April 2003: THE MUSICIANS
Autumn was most fun, because then they imagined, like on Earth, they were scuttering through autumn leaves.
They would come like a scatter of jackstones on the marble flats beside the canals, the candy-cheeked boys with blue-agate eyes, panting onion-tainted commands to each other. For now that they had reached the dead, forbidden town it was no longer a matter of "Last one there's a girl!" or "First one gets to play Musician!" Now the dead town's doors lay wide and they thought they could hear the faintest crackle, like autumn leaves, from inside. They would hush themselves forward, by each other's elbows, carrying sticks, remembering their parents had told them, "Not there! No, to none of the old towns! Watch where you hike. You'll get the beating of your life when you come home. We'll check your shoes!"
And there they stood in the dead city, a heap of boys, their hiking lunches half devoured, daring each other in shrieky whispers.
"Here goes nothing!" And suddenly one of them took off, into the nearest stone house, through the door, across the living room, and into the bedroom where, without half looking, he would kick about, thrash his feet, and the black leaves would fly through the air, brittle, thin as tissue cut from midnight sky. Behind him would race six others, and the first boy there would be the Musician, playing the white xylophone bones beneath the outer covering of black flakes. A great skull would roll to view, like a snowball; they shouted! Ribs, like spider legs, plangent as a dull harp, and then the black flakes of mortality blowing all about them in their scuffling dance; the boys pushed and heaved and fell in the leaves, in the death that had turned the dead to flakes and dryness, into a game played by boys whose stomachs gurgled with orange pop.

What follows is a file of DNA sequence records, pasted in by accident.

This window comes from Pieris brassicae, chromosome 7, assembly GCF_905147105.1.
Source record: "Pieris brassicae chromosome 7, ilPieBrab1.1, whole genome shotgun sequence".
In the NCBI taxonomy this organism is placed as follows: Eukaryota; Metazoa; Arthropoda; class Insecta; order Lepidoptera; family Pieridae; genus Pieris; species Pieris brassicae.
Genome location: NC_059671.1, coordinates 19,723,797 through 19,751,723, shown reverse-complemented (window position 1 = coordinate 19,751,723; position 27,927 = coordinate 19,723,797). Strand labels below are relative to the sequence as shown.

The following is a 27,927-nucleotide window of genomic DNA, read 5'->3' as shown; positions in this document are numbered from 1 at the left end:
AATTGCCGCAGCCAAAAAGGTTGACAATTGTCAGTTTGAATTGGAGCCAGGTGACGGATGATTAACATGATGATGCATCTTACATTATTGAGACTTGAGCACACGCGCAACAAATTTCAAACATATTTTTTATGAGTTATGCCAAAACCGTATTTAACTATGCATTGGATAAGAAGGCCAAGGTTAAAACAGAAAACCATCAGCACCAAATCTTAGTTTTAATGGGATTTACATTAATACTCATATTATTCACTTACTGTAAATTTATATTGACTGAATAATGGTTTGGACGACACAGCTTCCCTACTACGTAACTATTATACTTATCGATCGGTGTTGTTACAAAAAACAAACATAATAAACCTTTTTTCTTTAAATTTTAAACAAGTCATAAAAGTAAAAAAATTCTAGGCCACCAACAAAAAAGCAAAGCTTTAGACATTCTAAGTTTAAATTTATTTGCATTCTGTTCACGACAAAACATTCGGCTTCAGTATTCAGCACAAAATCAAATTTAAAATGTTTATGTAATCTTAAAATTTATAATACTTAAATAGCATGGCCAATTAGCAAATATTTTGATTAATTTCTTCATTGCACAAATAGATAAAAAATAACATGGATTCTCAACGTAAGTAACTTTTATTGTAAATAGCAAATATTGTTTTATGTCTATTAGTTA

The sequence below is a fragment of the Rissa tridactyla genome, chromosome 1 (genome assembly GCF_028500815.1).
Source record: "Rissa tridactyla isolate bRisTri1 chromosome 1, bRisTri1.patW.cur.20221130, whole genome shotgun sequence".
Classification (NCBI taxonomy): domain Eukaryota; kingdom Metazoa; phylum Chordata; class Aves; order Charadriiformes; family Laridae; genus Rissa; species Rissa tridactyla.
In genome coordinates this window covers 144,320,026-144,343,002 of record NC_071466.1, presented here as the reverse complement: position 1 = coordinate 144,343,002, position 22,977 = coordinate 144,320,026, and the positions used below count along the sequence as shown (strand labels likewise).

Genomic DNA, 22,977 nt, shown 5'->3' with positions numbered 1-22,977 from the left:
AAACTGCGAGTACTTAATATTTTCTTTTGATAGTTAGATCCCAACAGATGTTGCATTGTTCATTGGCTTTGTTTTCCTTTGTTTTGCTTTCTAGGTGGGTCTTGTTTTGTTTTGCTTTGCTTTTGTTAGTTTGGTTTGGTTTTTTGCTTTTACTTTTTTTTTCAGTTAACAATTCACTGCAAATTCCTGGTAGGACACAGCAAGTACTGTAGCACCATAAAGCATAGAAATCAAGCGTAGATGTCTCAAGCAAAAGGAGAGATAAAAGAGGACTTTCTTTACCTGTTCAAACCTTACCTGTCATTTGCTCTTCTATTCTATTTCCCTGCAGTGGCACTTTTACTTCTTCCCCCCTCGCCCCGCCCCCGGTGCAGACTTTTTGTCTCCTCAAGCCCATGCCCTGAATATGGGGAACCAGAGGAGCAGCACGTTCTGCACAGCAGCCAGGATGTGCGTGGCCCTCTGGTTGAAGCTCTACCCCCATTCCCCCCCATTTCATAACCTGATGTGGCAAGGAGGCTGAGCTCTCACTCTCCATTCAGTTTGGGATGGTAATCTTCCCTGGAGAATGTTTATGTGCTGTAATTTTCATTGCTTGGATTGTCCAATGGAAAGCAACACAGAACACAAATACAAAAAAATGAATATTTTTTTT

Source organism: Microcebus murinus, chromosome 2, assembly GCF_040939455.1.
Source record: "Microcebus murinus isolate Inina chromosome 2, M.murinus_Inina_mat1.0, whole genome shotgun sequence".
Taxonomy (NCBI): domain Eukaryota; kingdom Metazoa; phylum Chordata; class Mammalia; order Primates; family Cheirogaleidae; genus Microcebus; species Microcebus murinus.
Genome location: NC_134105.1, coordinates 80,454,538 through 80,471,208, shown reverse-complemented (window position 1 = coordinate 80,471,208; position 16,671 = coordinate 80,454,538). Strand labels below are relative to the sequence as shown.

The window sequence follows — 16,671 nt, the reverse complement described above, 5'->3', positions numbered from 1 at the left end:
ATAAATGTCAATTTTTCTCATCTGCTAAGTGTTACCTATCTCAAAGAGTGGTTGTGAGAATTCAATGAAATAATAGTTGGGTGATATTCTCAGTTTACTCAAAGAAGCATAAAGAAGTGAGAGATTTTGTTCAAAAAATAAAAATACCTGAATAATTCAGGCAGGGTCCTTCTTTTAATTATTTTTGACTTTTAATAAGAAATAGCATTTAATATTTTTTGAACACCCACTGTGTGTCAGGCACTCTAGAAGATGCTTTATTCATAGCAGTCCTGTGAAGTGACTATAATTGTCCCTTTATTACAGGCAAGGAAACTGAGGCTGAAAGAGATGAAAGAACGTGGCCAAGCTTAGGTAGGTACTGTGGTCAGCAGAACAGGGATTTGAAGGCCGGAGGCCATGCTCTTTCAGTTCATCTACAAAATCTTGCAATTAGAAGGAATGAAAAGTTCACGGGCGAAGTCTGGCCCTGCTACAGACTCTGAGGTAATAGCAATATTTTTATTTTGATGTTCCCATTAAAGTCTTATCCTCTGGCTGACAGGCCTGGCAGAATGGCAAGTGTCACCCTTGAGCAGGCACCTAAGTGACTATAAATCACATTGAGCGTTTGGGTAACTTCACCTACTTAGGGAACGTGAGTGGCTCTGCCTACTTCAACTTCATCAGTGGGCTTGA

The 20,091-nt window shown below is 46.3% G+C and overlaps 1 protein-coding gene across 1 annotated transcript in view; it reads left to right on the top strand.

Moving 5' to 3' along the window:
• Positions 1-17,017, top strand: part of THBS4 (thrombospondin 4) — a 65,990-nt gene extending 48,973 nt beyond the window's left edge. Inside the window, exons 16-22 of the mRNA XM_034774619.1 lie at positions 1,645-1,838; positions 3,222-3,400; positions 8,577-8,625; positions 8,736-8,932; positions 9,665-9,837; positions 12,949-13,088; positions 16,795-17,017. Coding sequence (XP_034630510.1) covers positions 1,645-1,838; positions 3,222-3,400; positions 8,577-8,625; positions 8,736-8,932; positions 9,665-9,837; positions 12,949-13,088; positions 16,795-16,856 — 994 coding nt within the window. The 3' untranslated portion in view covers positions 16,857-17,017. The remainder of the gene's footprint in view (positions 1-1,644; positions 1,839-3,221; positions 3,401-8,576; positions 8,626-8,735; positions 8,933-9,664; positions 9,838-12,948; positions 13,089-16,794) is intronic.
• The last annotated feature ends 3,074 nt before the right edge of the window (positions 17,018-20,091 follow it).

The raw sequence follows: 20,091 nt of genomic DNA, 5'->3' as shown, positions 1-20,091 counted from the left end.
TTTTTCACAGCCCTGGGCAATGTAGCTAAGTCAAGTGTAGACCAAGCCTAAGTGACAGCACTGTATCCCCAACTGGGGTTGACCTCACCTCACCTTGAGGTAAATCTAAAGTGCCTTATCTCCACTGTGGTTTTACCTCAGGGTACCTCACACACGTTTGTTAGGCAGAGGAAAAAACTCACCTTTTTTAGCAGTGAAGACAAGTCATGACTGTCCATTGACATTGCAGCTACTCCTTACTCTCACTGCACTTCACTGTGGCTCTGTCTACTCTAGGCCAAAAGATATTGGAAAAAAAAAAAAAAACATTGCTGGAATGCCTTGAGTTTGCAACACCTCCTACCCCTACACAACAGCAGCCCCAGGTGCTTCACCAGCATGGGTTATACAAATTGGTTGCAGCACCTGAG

And then out of one house into another, into seventeen houses, mindful that each of the towns in its turn was being burned clean of its horrors by the Firemen, antiseptic warriors with shovels and bins, shoveling away at the ebony tatters and peppermint-stick bones, slowly but assuredly separating the terrible from the normal; so they must play very hard, these boys, the Firemen would soon be here!
Then, luminous with sweat, they gnashed at their last sandwiches. With a final kick, a final marimba concert, a final autumnal lunge through leaf stacks, they went home.
Their mothers examined their shoes for black flakelets which, when discovered, resulted in scalding baths and fatherly beatings.
By the year's end the Firemen had raked the autumn leaves and white xylophones away, and it was no more fun.